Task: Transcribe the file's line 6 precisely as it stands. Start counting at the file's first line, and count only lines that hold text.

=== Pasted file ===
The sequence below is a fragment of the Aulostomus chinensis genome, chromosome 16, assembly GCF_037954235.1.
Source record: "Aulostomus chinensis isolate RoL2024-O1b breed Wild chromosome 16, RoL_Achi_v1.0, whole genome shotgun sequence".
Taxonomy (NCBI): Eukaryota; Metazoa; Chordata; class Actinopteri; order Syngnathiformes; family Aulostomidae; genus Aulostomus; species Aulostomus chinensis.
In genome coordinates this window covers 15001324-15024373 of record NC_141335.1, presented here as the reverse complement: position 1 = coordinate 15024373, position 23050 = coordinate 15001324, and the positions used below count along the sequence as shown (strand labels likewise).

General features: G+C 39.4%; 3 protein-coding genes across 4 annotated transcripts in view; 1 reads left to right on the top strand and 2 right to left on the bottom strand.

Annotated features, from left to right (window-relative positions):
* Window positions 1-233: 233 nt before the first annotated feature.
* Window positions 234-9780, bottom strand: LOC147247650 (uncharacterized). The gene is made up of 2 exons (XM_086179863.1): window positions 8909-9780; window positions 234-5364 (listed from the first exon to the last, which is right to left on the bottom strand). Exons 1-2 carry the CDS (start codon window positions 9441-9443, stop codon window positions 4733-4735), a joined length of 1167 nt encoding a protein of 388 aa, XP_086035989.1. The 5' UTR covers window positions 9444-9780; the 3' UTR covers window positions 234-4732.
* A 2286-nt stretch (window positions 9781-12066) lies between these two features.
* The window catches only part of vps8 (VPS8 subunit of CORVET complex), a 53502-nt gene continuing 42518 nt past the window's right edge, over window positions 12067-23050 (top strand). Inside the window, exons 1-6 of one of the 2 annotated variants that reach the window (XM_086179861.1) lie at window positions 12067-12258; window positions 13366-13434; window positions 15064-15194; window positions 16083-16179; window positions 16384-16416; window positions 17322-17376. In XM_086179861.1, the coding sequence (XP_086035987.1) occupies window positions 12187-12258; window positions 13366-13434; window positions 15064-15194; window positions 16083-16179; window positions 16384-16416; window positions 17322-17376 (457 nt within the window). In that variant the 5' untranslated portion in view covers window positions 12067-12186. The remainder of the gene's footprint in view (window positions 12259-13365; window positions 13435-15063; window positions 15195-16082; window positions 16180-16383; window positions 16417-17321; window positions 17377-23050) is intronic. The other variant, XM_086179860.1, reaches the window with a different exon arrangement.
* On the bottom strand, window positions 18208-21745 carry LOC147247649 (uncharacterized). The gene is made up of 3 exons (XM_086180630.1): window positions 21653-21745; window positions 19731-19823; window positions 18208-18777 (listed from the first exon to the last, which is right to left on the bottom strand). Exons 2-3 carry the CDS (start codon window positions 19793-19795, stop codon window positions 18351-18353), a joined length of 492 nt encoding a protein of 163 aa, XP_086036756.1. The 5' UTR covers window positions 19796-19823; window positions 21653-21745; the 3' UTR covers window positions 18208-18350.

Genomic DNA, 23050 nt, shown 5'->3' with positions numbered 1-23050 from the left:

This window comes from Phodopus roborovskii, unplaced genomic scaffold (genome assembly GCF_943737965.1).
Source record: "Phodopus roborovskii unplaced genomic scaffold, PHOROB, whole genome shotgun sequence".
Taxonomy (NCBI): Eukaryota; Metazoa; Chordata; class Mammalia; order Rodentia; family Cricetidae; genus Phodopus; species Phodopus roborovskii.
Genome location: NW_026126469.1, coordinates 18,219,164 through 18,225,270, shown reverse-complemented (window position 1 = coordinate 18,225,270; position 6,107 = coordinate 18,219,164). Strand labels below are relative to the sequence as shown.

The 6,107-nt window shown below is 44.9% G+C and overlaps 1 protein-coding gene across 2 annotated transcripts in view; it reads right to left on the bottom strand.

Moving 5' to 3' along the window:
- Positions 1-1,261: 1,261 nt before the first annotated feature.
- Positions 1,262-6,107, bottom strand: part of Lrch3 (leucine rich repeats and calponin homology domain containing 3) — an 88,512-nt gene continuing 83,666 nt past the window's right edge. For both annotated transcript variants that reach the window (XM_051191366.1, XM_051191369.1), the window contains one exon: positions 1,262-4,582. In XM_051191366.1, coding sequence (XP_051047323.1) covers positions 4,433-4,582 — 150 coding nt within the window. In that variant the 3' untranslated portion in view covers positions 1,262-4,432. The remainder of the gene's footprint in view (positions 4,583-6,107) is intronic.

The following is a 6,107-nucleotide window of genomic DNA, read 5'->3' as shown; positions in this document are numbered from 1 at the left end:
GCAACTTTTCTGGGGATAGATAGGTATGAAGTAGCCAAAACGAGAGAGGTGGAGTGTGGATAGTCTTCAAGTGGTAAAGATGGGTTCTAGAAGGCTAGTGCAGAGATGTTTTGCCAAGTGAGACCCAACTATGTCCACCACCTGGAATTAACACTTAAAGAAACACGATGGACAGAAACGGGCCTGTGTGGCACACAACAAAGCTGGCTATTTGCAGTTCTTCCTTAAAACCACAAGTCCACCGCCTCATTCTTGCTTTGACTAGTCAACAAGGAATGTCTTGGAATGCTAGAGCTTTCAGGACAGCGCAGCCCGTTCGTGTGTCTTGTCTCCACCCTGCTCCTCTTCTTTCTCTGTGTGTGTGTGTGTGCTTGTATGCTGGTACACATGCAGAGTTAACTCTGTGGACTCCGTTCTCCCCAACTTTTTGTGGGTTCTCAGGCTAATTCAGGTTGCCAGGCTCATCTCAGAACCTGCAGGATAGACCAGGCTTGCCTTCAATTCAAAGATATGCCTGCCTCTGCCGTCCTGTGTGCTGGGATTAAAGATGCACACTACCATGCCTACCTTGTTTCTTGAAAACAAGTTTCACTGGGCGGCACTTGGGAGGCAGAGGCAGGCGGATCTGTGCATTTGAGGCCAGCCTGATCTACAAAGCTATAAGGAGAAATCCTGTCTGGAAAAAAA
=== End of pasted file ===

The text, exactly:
Annotated features, from left to right (window-relative positions):